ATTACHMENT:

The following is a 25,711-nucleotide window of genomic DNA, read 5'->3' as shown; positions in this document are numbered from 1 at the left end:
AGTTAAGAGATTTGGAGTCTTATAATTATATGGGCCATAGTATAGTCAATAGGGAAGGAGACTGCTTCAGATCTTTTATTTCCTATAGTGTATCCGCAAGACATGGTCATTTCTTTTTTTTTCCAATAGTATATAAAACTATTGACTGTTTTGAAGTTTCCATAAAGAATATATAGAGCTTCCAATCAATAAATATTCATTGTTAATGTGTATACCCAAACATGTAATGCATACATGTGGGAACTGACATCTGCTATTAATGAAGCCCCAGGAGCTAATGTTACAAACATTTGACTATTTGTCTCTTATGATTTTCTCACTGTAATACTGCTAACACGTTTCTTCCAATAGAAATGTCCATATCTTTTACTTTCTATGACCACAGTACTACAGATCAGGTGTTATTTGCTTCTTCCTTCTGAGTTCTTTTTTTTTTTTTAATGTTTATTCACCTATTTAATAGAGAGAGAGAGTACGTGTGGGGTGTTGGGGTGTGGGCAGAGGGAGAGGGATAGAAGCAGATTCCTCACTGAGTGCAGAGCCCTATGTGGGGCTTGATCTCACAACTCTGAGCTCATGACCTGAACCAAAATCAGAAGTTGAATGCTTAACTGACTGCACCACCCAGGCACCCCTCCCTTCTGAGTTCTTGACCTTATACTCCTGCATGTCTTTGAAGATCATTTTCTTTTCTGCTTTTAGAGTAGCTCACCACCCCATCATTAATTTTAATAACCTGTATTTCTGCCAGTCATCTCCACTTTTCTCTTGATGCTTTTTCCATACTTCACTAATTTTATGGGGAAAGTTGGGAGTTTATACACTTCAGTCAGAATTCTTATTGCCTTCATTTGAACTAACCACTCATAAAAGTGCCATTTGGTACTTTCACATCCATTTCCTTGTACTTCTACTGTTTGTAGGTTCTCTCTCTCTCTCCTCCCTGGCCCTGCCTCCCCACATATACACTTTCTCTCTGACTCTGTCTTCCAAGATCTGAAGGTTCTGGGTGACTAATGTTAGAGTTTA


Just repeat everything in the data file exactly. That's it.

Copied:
The following is a 25,711-nucleotide window of genomic DNA, read 5'->3' as shown; positions in this document are numbered from 1 at the left end:
AGTTAAGAGATTTGGAGTCTTATAATTATATGGGCCATAGTATAGTCAATAGGGAAGGAGACTGCTTCAGATCTTTTATTTCCTATAGTGTATCCGCAAGACATGGTCATTTCTTTTTTTTTCCAATAGTATATAAAACTATTGACTGTTTTGAAGTTTCCATAAAGAATATATAGAGCTTCCAATCAATAAATATTCATTGTTAATGTGTATACCCAAACATGTAATGCATACATGTGGGAACTGACATCTGCTATTAATGAAGCCCCAGGAGCTAATGTTACAAACATTTGACTATTTGTCTCTTATGATTTTCTCACTGTAATACTGCTAACACGTTTCTTCCAATAGAAATGTCCATATCTTTTACTTTCTATGACCACAGTACTACAGATCAGGTGTTATTTGCTTCTTCCTTCTGAGTTCTTTTTTTTTTTTTAATGTTTATTCACCTATTTAATAGAGAGAGAGAGTACGTGTGGGGTGTTGGGGTGTGGGCAGAGGGAGAGGGATAGAAGCAGATTCCTCACTGAGTGCAGAGCCCTATGTGGGGCTTGATCTCACAACTCTGAGCTCATGACCTGAACCAAAATCAGAAGTTGAATGCTTAACTGACTGCACCACCCAGGCACCCCTCCCTTCTGAGTTCTTGACCTTATACTCCTGCATGTCTTTGAAGATCATTTTCTTTTCTGCTTTTAGAGTAGCTCACCACCCCATCATTAATTTTAATAACCTGTATTTCTGCCAGTCATCTCCACTTTTCTCTTGATGCTTTTTCCATACTTCACTAATTTTATGGGGAAAGTTGGGAGTTTATACACTTCAGTCAGAATTCTTATTGCCTTCATTTGAACTAACCACTCATAAAAGTGCCATTTGGTACTTTCACATCCATTTCCTTGTACTTCTACTGTTTGTAGGTTCTCTCTCTCTCTCCTCCCTGGCCCTGCCTCCCCACATATACACTTTCTCTCTGACTCTGTCTTCCAAGATCTGAAGGTTCTGGGTGACTAATGTTAGAGTTTA